Not at our conference? Visit our Fire Sprinkler Initiative for more information on this technology and how to promote its importance in your area. 

Feike van Dijk spoke to a room of mainly fire service individuals about the 2014 home fire that claimed two of his children, Zephan and Noah. He, too, was, injured in the blaze while attempting to save his boys. He can still smell the smoke, feel the heat of the flames. The memories have contributed to Post-Traumatic Stress Disorder (PTSD). Van Dijk is on a cocktail of medications to help with the pain. 


Medication, however, wasn't a cure-all. He also took steps to address his emotional trauma, steps that go against what he says is "firefighter culture." For example, he highlighted the "silence when dealing with personal problems" and "machismo" persona that doesn't tend to ask for help. Finding that help, however, was what led van Dijk on his path toward healing. His steps and his story were highlighted during his session, "Addressing PTSD in the Firehouse," at NFPA's Conference and Expo in Vegas. 


Complementing van Dijk's path to recovery was additional emotional support services by the Phoenix Society for Burn Survivors. Amy Acton, executive director of the organization, highlighted these services during the session, including peer support. 


Van Dijk's journey from burn survivor to safety advocate was documented in NFPA's five-part podcast series, "The Survivors." Please listen to the podcast to hear his full story and about the far-reaching impact home fires have had on the fire service and many families nationwide. 

Here's a quick rundown of what you'll find in the latest edition of NFPA's Fire Sprinkler Initiative newsletter:


  • We asked our sprinkler advocates to take action on Home Fire Sprinkler Day on May 19, and they did not disappoint. Read our recap of this project, and see photos of the events.  
  • Experts weigh in on how fire impacts unprotected, lightweight construction and upholstered furnishings common in today's home settings.
  • You said you wanted more information from us regarding NFPA 13D requirements. Our website now features insights about home fire sprinkler installation.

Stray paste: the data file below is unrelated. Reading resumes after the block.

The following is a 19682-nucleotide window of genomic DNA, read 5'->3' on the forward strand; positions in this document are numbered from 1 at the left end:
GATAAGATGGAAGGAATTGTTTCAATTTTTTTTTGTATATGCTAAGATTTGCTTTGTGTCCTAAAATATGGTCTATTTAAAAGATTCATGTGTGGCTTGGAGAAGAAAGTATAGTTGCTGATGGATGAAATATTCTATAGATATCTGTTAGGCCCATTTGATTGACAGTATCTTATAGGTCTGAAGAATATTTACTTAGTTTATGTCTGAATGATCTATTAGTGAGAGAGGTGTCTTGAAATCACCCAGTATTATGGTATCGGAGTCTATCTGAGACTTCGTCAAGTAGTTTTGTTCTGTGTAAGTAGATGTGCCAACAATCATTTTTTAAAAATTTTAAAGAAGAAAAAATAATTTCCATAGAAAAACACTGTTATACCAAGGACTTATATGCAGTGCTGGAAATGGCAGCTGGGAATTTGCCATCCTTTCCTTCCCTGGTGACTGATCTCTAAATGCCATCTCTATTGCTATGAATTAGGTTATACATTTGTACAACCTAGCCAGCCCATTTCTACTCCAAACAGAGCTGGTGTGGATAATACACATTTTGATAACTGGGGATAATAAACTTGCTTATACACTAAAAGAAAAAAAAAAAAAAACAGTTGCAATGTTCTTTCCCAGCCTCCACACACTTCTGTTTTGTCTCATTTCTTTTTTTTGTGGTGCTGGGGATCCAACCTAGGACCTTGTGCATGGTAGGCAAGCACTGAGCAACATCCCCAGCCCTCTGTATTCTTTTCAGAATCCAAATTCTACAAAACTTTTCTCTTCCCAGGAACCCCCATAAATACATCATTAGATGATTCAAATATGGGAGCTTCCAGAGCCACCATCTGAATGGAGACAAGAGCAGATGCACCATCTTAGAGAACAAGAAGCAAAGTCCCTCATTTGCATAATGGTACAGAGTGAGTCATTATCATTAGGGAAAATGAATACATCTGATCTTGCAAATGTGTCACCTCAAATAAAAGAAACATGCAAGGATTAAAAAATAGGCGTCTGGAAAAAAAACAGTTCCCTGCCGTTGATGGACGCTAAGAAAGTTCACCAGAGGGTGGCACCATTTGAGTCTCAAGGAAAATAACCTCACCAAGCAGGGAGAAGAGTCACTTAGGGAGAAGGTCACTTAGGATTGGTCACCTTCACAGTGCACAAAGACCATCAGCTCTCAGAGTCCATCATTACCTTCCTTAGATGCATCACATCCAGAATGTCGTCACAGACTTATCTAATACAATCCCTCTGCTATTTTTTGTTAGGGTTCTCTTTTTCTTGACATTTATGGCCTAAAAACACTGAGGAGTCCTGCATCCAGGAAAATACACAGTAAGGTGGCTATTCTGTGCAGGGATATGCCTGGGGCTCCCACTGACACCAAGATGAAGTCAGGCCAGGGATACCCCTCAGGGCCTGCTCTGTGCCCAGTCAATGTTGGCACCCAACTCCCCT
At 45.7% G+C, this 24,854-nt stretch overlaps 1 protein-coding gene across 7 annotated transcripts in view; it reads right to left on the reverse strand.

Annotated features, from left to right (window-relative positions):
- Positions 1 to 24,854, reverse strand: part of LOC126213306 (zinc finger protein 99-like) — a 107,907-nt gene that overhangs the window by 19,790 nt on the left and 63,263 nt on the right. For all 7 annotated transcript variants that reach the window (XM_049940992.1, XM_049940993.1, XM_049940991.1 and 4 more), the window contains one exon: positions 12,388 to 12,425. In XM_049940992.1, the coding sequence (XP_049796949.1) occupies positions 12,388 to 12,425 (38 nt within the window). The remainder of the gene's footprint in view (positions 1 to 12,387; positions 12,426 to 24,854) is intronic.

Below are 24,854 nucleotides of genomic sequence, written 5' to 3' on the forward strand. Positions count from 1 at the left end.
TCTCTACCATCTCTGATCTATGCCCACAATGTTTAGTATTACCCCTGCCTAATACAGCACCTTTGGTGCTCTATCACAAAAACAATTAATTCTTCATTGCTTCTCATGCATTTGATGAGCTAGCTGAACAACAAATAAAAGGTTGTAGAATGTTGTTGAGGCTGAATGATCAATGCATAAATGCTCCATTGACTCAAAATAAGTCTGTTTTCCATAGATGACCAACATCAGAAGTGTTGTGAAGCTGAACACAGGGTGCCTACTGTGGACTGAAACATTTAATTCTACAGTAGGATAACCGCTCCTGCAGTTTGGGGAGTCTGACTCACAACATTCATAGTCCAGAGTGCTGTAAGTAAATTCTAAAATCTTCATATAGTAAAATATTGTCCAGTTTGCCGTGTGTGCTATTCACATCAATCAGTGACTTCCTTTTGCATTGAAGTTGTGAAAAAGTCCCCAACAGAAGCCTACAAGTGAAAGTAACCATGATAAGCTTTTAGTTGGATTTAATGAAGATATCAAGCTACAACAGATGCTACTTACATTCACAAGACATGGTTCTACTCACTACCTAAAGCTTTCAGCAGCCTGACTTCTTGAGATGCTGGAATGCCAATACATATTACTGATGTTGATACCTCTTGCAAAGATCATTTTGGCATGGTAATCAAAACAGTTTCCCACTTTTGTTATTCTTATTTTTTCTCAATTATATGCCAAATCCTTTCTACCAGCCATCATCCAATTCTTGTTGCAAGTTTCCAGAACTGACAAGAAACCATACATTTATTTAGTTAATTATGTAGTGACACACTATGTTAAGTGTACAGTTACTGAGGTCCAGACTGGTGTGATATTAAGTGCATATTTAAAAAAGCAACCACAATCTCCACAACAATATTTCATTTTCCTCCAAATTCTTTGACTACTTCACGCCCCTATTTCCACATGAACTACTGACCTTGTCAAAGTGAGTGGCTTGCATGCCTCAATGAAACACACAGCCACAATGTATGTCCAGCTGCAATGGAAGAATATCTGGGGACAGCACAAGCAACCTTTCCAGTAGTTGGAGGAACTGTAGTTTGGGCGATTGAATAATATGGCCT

Don't miss an issue of our monthly newsletter. Take a few seconds, and subscribe today! 

I had many burning questions for Robert Nolan, fire marshal for the city of Las Vegas Fire and Rescue. News broke earlier this year that Vegas' city council unanimously approved a requirement to fire sprinkler its one- and two-family homes. Since Vegas is the hottest real estate market in the U.S. (per, this decision will undoubtedly have a positive impact on the safety of its residents. Nolan, his fire chief, and others worked behind the scenes to see this requirement through. I needed to know how they did it. 


I chatted with Nolan on the specifics, and my interview with him appears in the latest issue of NFPA Journal. To my surprise, he and others worked with the local homebuilding association, which in the end, also supported a Vegas fire sprinkler requirement. "At no point did we say [to the Southern Nevada Home Builders Association], ‘Hey, we’re going to steamroll you’—that was never an option for us, and it shouldn’t be anyone’s tactic,” Nolan told me. “We learned, through negotiations, what they wanted and what was important to them. And we were able to deliver on most of those.”


Read how this success story came to be, and let us know your thoughts on these tactics by replying directly to this blog post. 

A bill has been introduced in Albany County, New York, that would require the sprinklering of new, one- and two-family homes and townhomes there after January 1, 2019. The bill references Maryland as a crucial reason why the new law is necessary, stating, "Experience from the state of Maryland, which mandates home fire sprinklers, shows that there has not been a fatality from a home fire in a sprinklered home since they mandated their use."


As it has done in earlier this year, the New York State Association of Fire Chiefs advocated for fire sprinkler requirements on TV. Jerry DeLuca, the association's executive director, recently discussed fire sprinkler benefits with an ABC news station. Using a blown-up version of the home fire timeline produced by the Home Fire Sprinkler Coalition (HFSC), DeLuca underscored fire's power. 


"Fire doubles in size every 30 seconds," DeLuca told the reporter. "So the expansion of that fire...can be astronomical," he says. 


According to the ABC story, the fire sprinkler proposal goes to committee next month.  


If being interviewed by a reporter, it helps to have visuals. Use the home fire timeline and HFSC's new fire sprinkler prop for support. Also, don't forget to stick to these important talking points.

Scottsdale, Arizona, is well-known for its ordinance to fire sprinkler its new homes, a requirement that has been in existence there for more than 30 years. Home sprinkler naysayers need only look to this report by the Home Fire Sprinkler Coalition to understand how this ordinance has reduced Scottsdale's home fire losses and led to installation costs well below the national average. 


What might not be as well-known is how this ordinance came to be. Launched in conjunction with this year's Home Fire Sprinkler Day, Scottsdale released a short documentary film and accompanying article about their ordinance. Hear or read the compelling story of how this requirement began with the successful sprinklering of two model homes in Scottsdale. 


“We are a big city and we get looked at and studied all the time,” Scottsdale Deputy Fire Chief Jim Ford, who was influential in the ordinance's passage, says in the documentary. “People come to look at us and ... I’m able to say without a doubt that (residential sprinklers) make a huge difference in how our community is protected.”


Watch the documentary: